The French Minister of the Economy and Finances, Nicolas Sarkozy, is the subject of press speculation as a leading Presidential candidate. These rumors have hardly been discouraged by Sarkozy, admired by some for his hardline crackdown on crime and juvenile delinquency, who has been making trips and public appearances that could be called "presidential." An interesting one, from the cultural point of view, was recounted in an article (Sarkozy visite les ateliers d'Alès, August 23) in Le Figaro, a visit on August 24 to the town of Alès (my translation):
to visit the renovated piano manufacturing center of the Maison Pleyel. This producer of traditional French instruments, which had lost steam, has been bought and relaunched by Hubert Martigny, owner of the building housing the famous Salle Pleyel [252, rue du Faubourg Saint-Honoré] in Paris. On this occasion, the production heads presented a new concert piano prototype as well as a new line of luxury pianos intended to demonstrate the "revival of Pleyel." Spanish by birth, Cecilia Sarkozy is the descendant of the celebrated Catalan composer and virtuoso Isaac Albeniz, who was a great admirer of these French pianos during his studies in Paris and then his long and frequent stays in France, where he even taught piano at the Schola Cantorum in Paris.Not that I really care much about M. Sarkozy's daily itinerary, but this does have some interesting information about the plans for manufacturing new Pleyel pianos and for some sort of government-sponsored concert series in the Salle Pleyel. (A now-archived article, La salle Pleyel rouvrira fin 2006, from Le Parisien on July 27, announced the plans to reopen the Salle Pleyel in late 2006.) The historic piano company was founded in 1807 by composer Ignace Pleyel (1757–1831), a student and friend of Haydn's in Vienna, who settled in Paris in 1795. His instruments became the favorites of the Imperial Family and the rest of high society. Ignace's son Camille carried on the family business by sponsoring the greatest pianists of the 19th century, beginning with a 22-year-old Polish unknown named Chopin, who gave private concerts in the Pleyel "Salons" from his debut in Paris in 1832 to his death. The Maison Pleyel designed a little Pianino for Chopin to take on his travels, and the piano that was sent to Majorca when Chopin stayed there with George Sand was a Pleyel.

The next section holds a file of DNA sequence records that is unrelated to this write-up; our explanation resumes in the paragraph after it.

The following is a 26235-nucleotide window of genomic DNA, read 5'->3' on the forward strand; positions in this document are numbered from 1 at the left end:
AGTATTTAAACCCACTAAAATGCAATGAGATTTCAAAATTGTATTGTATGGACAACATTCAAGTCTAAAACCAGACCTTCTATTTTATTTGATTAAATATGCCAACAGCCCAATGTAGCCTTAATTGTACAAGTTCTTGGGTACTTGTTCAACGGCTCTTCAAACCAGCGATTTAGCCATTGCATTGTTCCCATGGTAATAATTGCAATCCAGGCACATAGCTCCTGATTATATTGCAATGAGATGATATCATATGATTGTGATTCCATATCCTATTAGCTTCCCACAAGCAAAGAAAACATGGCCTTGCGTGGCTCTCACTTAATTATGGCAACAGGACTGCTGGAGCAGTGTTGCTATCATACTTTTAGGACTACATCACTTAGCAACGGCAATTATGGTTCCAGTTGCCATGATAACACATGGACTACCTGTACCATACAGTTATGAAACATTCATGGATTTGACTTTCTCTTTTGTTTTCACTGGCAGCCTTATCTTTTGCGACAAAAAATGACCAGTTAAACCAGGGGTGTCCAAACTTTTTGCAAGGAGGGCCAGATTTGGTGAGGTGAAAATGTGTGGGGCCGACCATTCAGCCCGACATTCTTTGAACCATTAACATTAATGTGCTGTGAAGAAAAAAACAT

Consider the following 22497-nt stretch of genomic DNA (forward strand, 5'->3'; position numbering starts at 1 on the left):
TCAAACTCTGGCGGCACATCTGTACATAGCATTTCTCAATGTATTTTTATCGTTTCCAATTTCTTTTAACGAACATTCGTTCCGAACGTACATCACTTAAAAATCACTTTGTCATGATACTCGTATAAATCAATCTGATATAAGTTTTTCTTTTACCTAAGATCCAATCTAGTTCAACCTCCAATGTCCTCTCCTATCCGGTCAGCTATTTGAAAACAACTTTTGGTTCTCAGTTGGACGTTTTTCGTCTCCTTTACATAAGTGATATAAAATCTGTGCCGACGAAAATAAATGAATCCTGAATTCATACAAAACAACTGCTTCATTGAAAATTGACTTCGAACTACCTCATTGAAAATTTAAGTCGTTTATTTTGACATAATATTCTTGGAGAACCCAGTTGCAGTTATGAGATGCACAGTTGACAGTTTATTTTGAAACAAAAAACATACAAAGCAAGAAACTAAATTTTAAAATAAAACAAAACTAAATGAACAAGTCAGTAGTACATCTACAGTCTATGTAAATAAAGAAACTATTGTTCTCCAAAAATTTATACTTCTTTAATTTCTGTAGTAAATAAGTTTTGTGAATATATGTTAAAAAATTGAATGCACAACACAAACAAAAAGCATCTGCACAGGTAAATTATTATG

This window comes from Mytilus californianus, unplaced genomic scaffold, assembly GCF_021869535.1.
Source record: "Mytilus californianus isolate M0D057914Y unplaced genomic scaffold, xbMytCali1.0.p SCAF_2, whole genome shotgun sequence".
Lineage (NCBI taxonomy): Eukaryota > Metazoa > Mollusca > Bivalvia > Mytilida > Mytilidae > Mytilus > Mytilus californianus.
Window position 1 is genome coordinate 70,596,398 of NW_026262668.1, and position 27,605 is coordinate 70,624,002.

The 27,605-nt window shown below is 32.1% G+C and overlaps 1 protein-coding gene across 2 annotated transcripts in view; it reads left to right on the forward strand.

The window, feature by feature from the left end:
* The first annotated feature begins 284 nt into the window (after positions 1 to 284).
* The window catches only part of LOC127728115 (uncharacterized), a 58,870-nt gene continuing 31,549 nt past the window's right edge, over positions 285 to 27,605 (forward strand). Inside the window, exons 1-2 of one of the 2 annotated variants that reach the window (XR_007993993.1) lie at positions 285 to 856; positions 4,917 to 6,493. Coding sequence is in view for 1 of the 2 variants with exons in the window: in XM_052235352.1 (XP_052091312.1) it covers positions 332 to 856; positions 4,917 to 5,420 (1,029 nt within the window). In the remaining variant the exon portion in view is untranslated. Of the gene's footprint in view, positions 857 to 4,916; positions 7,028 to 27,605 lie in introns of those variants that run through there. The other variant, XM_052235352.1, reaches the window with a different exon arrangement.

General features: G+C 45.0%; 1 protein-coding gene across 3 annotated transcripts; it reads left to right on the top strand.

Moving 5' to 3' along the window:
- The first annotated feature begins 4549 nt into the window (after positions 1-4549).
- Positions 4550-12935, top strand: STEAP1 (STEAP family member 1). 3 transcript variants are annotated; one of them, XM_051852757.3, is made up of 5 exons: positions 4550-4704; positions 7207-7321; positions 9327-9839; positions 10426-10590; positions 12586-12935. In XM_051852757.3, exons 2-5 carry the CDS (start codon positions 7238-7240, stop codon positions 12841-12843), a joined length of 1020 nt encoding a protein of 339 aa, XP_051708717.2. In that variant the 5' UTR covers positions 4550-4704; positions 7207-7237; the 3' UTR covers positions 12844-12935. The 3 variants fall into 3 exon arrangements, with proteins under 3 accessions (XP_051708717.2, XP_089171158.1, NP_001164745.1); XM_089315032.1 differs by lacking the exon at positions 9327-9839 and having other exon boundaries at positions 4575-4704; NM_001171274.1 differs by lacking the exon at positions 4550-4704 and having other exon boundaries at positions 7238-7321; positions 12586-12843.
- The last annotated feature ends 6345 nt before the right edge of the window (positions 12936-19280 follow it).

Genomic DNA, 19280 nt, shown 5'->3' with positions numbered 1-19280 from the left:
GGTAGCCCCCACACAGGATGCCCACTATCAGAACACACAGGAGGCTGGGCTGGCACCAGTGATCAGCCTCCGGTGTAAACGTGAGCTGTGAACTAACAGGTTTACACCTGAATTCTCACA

Perhaps they will get beyond the instrument to the concert hall. For, although the construction permit was indeed approved by the Minister of Culture last July 29, in order to allow the owner to undertake the renovation work in the auditorium immediately, not even the terms of the 20-year rental agreement of the hall by the government have been discussed by the Finance Department: that will be something to talk about!
Other pianists who favored the Pleyel piano include Liszt, Franck, Debussy, Grieg, Ravel, de Falla, Saint-Saëns, Massenet, Gounod, Honegger, and Stravinsky (who helped the company design a player piano called the Pleyela, on which Stravinsky made several roll recordings). The Pleyel descendants opened the Salle Pleyel (pictures here and here) in 1927. The opening concert featured the Orchestre de la Société des Concerts du Conservatoire, with Robert Casadesus as piano soloist. The program included Debussy's Deux Nocturnes, de Falla's Nuits dans un jardin d'Espagne (de Falla was in the audience), Stravinsky's Firebird Suite (conducted by Stravinsky), Dukas's L'Apprenti Sorcier (Dukas was in the audience), and Ravel's La Valse (conducted by Ravel). Until 1998, when the hall was closed (when the new owner took possession), the Salle Pleyel hosted a remarkable list of musicians in concert there. Seriously, take a look at the list, which includes jazz and popular musicians as well as classical ones. Here is the official information page on the government's plans for the Salle Pleyel, maintained by the Ministry of Culture. Yes, we need one; no, we don't have one.